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Board of Education of Evanston-Skokie Community Consolidated School District 65 v. Risen

United States District Court, N.D. Illinois, Eastern Division

June 24, 2014

BOARD OF EDUCATION OF EVANSTON-SKOKIE COMMUNITY CONSOLIDATED SCHOOL DISTRICT 65, Plaintiff,
v.
D. MICHAEL RISEN; ILLINOIS STATE BOARD OF EDUCATION; and L.J., by and through his parents and next friends, JAMES J. and MELISSA C., Defendants.

MEMORANDUM OPINION AND ORDER

THOMAS M. DURKIN, District Judge.

The Board of Education of Evanston-Skokie Community Consolidated School District 65 (the "District") brought this Individuals with Disabilities Education Act ("IDEA") suit, 20 U.S.C. § 1400 et seq., against L.J. and his parents following a decision of the impartial hearing officer ("IHO") in favor of L.J. and his parents (the "Defendants"). The Court previously ruled on the parties' summary judgment motions and affirmed all of the IHO's reimbursement award aside from the cost of L.J.'s tuition for the summer of 2011 and the cost of additional private services (beyond transportation) for the 2011-12 school year.[1] R. 63. Before the Court is the Defendants' fee petition pursuant to 20 U.S.C. § 1415. R. 73. For the following reasons, the Court, in its discretion, awards $159, 801.92 to Defendants' counsel.

LEGAL STANDARD

The IDEA contains a fee-shifting provision which allows "the [C]ourt, in its discretion, [to] award reasonable attorneys' fees as part of the costs to a prevailing party who is the parent of a child with a disability." 20 U.S.C. § 1415(i)(3)(B). The first issue in determining "whether the Parents are entitled to attorneys' fees [is] whether they prevailed." Bd. of Educ. of Oak Park v. Nathan R., 199 F.3d 377, 382 (7th Cir. 2000). "[P]revailing party' under 20 U.S.C. § 1415(e)(4)(B) has the same meaning as the phrase does in 42 U.S.C. § 1988." Id. Accordingly, for purposes of the statute, a party "prevails" when "he or she obtains actual relief on the merits' of a claim that materially alters the legal relationship between the parties by modifying the defendant's behavior in a way that directly benefits the plaintiff.'" Linda T. v. Rice Lake Area Sch. Dist., 417 F.3d 704, 707-08 (7th Cir. 2005) (quoting Farrar v. Hobby, 506 U.S. 103, 111-12 (1992)). Neither party here disputes that Defendants qualify as a "prevailing party, " so the Court finds they are entitled to reasonable fees.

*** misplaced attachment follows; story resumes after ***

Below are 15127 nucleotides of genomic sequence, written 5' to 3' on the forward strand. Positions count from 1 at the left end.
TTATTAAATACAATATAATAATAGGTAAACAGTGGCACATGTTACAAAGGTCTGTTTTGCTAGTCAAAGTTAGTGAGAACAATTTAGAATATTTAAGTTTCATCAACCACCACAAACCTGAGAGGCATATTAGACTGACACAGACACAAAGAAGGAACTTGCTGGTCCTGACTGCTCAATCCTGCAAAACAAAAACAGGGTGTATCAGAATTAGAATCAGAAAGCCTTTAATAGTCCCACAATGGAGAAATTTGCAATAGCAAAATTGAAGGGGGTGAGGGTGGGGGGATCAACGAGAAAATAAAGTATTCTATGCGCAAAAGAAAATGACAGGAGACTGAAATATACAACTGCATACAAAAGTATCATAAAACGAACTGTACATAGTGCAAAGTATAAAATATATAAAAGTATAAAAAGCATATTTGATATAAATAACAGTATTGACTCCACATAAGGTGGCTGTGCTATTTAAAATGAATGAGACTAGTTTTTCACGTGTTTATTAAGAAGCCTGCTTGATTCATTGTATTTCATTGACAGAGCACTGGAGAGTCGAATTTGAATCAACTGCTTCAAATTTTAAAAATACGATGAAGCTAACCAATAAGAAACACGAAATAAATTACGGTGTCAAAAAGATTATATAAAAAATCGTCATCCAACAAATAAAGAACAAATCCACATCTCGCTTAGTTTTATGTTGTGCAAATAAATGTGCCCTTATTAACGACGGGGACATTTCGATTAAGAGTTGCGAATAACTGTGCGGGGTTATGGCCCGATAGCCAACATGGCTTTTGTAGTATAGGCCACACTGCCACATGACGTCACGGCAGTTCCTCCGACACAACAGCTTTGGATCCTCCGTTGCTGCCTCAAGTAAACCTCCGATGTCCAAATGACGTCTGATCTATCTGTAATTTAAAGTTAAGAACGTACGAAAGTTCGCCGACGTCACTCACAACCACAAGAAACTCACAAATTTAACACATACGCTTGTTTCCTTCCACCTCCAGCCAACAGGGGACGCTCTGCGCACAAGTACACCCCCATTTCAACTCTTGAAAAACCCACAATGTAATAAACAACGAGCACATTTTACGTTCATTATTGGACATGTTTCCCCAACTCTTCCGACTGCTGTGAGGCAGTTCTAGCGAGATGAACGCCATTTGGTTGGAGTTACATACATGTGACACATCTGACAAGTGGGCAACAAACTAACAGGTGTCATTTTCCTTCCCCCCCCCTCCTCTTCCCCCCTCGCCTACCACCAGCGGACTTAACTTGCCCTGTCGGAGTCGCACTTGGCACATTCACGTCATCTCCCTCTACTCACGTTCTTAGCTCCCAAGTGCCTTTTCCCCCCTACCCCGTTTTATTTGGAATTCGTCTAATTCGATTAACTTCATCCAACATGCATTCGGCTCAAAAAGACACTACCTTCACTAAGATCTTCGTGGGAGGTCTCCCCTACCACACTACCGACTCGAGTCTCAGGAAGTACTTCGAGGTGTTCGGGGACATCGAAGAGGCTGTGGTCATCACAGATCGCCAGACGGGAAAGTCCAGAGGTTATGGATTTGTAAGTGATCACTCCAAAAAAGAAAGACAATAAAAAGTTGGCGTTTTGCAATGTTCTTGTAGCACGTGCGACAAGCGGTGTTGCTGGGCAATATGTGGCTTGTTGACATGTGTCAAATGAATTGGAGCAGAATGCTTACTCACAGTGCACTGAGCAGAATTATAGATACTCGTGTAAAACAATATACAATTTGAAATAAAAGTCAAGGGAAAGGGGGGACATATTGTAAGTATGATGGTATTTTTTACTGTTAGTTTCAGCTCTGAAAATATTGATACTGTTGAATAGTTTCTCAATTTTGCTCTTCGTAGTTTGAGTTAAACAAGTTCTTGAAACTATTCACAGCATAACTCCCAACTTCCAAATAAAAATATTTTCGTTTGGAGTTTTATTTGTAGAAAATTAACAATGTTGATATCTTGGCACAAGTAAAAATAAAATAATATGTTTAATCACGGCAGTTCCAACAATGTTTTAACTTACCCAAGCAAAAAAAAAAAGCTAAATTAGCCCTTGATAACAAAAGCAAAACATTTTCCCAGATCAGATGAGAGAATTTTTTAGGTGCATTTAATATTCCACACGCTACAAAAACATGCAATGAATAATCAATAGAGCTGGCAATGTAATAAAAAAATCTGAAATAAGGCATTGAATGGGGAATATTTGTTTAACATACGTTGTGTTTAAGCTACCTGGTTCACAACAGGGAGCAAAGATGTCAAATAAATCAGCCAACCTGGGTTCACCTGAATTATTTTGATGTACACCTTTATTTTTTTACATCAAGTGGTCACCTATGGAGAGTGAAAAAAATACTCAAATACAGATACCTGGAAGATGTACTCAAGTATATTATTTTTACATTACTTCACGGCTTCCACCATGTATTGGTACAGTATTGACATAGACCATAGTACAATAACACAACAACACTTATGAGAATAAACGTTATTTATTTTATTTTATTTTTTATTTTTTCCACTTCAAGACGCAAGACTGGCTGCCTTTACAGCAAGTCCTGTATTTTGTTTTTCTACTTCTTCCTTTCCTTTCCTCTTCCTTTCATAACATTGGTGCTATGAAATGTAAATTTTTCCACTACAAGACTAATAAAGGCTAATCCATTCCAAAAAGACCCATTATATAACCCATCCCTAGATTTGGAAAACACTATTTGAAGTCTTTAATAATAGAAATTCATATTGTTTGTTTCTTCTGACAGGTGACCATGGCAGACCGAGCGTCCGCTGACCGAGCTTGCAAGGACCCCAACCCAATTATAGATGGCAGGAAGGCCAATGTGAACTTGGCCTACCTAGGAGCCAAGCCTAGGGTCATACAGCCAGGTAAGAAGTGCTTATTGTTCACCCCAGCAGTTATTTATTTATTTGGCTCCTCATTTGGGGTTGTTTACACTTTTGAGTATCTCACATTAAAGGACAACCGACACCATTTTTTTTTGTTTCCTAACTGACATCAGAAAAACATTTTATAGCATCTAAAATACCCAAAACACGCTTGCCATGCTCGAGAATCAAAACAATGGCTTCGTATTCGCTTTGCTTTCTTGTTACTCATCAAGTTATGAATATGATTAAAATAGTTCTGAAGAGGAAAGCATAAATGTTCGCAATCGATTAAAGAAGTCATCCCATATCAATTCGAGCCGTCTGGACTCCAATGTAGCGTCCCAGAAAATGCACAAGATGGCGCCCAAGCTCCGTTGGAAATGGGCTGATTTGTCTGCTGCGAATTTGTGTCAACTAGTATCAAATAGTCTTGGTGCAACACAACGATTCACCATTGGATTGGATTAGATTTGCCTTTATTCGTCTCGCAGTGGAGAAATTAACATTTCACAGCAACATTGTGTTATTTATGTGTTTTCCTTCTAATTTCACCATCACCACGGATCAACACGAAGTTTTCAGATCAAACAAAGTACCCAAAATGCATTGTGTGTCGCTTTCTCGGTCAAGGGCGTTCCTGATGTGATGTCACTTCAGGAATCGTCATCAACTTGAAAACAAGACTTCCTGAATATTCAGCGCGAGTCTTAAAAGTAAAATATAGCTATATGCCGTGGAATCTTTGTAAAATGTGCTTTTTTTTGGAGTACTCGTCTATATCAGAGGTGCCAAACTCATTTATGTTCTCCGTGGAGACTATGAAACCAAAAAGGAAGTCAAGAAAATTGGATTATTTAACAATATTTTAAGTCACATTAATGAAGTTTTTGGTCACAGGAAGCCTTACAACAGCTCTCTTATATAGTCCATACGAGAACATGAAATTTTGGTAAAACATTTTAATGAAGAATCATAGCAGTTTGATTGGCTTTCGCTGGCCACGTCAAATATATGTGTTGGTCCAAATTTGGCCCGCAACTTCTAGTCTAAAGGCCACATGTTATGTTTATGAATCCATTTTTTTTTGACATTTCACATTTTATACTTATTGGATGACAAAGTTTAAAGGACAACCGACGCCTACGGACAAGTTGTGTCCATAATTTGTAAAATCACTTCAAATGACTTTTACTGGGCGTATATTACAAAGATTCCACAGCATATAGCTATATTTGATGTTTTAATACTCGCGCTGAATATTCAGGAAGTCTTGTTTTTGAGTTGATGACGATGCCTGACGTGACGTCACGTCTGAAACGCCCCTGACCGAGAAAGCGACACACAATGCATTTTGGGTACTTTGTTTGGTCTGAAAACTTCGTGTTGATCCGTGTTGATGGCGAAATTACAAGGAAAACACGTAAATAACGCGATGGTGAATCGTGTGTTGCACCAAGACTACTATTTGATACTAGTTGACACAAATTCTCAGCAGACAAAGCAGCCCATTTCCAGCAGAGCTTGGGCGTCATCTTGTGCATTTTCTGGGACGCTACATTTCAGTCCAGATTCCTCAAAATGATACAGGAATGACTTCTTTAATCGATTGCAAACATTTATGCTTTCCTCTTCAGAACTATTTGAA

In determining what constitutes reasonable attorney's fees for a given case, courts use the "lodestar" method-i.e., looking to "the hours reasonably expended multiplied by the reasonable hourly rate, " Johnson v. GDF, Inc., 668 F.3d 927, 929 (7th Cir. 2012)-because "[t]here is a strong presumption that the lodestar calculation yields a reasonable attorneys' fee award." Picket v. Sheridan Health Care Ctr., 664 F.3d 632, 639 (7th Cir. 2011). "Once the petitioning party provides evidence of the proposed fees' reasonableness, the burden shifts to the other party to demonstrate the award's unreasonableness." Wachovia Sec., LLC v. Banco Panamericano, Inc., 674 F.3d 743, 759 (7th Cir. 2012).

ANALYSIS

The parties dispute what constitutes a reasonable fee award in this case. In their motion for fees, the Defendants requested $198, 851.50 plus $720.72 in expenses, for a total of $199, 602.22. R. 73 at 5; R. 75 at 33. This is less than the initial fee demand tendered to the District on July 22, 2013, which asked for $201, 777.50 plus $720.72 in expenses, R. 79-1; but more than the Defendants' final demand of $184, 931.90 plus $720.72 in expenses, for a total of $185, 652.62. R. 80-1. The District does not object to a substantial portion of the $198, 851.50 requested or the reasonableness of the hourly rate charged by Defendants' counsel. Instead, the District puts forth four arguments as to why the award should be lower than the amount claimed: (1) the Court cannot award fees related to the mediation session; (2) the fees for participating in an IEP meeting are excessive; (3) the fees for preparing the fee petition are excessive; and (4) the Defendants only achieved a partial measure of success, so the overall amount should be reduced 50%. R. 79; R. 80 at 1-2. The Court addresses each of the four areas in turn.

I. Mediation Fees

The District has requested a reduction of $7, 427.00, the equivalent of 19.4 hours, for the Defendants' claimed fees for preparing for, traveling to and from, and attending the parties' mediation. R. 79 at 8-9. It claims the fees are unrecoverable pursuant to 20 U.S.C. § 1415(i)(3)(D)(iii) or, if recoverable, are excessive because Defendants' counsel only charged 2.8 hours for the actual participation in the mediation and.5 hours for travel time, and "16.1 hours for preparation for a mediation session... is totally excessive." R. 79 at 8-9 (citing R. 73-7 at 7). The Defendants' oppose both arguments.

20 U.S.C. § 1415(i)(3)(D)(iii) provides:

Opportunity to resolve complaints. A meeting conducted pursuant to subsection (f)(1)(B)(i) shall not be considered-
(I) a meeting convened as a result of an administrative hearing or judicial action; or
(II) an administrative hearing or judicial action for purposes of this paragraph.

In other words, meetings conducted pursuant to § 1415(f)(1)(B)(i) are excluded from any attorneys' fees that otherwise could be awarded. The question here is whether § 1415(f)(1)(B)(i) encompasses the ...


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